Revealed! The best horror movies you have never heard of

Let horror expert Matt Glasby take you on an unknown journey of terror.
This week, we’ve got The Fear
Were you one of the lucky ones that managed to get an Xbox Series X ( or PlayStation 5 ( this week? You were? Well, we salute you for your speed as the consoles were rarer than Glastonbury tickets when pre-orders went up – and it’s not hard to see why.
Both consoles look ace even if, for us at least, we will have to look at them from afar for the foreseeable future and wallow in our best Konami games ( feature instead.
But we can’t complain too much. This week, we were among the first in the world to get details about Samsung’s smartest new phone ( , geeked out over the adorable LEGO Baby Yoda ( and our collective jaws dropped when we watched the new WandaVision trailer ( .
We also did a Sean Connery style eyebrow raise at the news that Tom Hardy is the frontrunner for the new James Bond gig ( , wiped our eyes in disbelief that Tom Cruise is definitely going to space ( for his next movie and found time to up our best Netflix films ( guide to 50 movies.
One of the highlights of the week was finding out that Host, the best horror movie in yonks, is going to be released in cinemas nationwide in December ( . More people need to see this movie, because it’s an essential watch. If you can’t wait, you can still check it out on Shudder ( .
This got us thinking: what horror movies are out there that, for some reason, have not been given the credit they deserve?
Lucky, we had horror expert Matt Glasby on hand to dig into the nightmarish world of horror cinema to identify the following frightening flicks you’ve (probably) never heard of…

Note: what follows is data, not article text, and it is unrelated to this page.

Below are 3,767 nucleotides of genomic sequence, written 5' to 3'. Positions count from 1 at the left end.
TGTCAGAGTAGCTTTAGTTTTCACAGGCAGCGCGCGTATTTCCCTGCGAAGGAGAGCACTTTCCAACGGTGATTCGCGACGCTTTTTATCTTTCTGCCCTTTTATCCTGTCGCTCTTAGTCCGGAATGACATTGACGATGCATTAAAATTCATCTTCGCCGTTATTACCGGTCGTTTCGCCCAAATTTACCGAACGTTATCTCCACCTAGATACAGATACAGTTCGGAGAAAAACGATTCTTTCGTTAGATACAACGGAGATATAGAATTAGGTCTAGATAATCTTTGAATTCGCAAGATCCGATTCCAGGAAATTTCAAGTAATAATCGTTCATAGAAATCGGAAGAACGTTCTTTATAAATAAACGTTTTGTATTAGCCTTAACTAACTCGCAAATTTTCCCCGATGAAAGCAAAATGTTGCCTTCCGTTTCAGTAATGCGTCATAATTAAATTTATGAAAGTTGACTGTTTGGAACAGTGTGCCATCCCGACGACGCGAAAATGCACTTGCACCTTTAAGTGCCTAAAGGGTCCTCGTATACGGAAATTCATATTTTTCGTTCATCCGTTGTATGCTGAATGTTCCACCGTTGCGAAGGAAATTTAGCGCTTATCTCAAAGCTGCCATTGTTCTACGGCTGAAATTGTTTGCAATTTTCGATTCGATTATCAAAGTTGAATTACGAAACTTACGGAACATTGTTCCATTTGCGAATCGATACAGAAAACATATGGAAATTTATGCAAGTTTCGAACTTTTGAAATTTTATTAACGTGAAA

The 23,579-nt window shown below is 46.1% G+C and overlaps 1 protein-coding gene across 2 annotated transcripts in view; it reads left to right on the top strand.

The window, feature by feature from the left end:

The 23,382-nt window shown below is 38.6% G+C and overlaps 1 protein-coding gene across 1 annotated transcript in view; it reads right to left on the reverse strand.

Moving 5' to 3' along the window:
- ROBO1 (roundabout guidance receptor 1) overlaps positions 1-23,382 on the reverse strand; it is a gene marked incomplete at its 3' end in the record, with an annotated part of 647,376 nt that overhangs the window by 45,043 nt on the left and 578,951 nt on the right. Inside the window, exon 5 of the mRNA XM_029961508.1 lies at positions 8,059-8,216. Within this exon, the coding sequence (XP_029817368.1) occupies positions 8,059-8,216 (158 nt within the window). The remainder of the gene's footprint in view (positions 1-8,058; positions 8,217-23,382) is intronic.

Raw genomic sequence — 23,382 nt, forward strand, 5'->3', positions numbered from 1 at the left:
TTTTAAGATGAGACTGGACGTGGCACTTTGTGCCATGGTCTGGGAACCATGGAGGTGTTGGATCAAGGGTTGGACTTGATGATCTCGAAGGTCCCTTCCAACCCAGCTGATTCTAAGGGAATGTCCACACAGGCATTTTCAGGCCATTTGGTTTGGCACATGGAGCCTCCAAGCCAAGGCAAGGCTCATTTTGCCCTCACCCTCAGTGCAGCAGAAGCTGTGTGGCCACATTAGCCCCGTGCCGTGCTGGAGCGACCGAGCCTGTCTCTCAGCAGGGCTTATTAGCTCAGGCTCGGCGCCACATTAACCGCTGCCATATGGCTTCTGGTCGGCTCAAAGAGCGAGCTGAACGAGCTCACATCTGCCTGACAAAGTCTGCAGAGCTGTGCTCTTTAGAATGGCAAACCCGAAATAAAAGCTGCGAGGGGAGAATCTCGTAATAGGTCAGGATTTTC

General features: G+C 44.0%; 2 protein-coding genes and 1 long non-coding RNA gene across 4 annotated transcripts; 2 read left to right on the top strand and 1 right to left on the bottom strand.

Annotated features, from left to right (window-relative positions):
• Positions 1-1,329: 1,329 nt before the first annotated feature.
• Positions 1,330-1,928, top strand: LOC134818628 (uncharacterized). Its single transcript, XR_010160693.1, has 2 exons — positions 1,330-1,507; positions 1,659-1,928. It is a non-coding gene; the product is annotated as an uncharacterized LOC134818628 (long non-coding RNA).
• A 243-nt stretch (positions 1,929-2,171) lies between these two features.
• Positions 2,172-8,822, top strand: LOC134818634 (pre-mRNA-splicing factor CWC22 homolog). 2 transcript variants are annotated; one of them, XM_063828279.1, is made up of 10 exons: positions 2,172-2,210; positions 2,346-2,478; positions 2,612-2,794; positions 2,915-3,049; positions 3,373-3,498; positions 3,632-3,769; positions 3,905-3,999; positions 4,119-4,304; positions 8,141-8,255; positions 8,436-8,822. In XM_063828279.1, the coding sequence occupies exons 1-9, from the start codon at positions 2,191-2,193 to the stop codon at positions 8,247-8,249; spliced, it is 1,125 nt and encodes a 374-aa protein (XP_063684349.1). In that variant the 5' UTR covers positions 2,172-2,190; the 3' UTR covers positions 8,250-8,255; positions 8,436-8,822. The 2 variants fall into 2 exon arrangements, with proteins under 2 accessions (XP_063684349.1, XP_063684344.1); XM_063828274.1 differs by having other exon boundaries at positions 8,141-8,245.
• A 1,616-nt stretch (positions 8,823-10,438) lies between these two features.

The five best horror movies you’ve never heard of By Matt Glasby, author of The Book of Horror: The Anatomy of Fear in Film
Don’t worry, we’ve been there, too. Endlessly scrolling through your streaming platform of choice, trying to find something that will truly scare us. To help, we thought that we would enlist an expert to guide you through your journey of cinematic horror.
Film journalist Matt Glasby is the person you need to speak to if you want to know about abject terror. He lives and breathes horror and his latest book is testament to this.
The Book of Horror: The Anatomy of Fear in Film is a look at the movies over the last 60 years that have horrified the world. He looks at the films that prickle the skin and asks the key question: just how scary are they?
Alongside striking images by Barney Bodoano, Glasby examines over 100 horror movies that have thrilled many through the years, charting their scariest moments with infographics and identifying the related works you need to see.
We are lucky to have this exclusive shortlist from the author, where he highlights five movies that you haven’t heard of that will terrify you.
You have been warned…
The Book of Horror: The Anatomy of Fear in Film by Matt Glasby with illustrations by Barney Bodoano is available to buy now ( and comes highly recommended for horror fans.
Ghost Story Of Yotsuya In Tōkaidō (1959)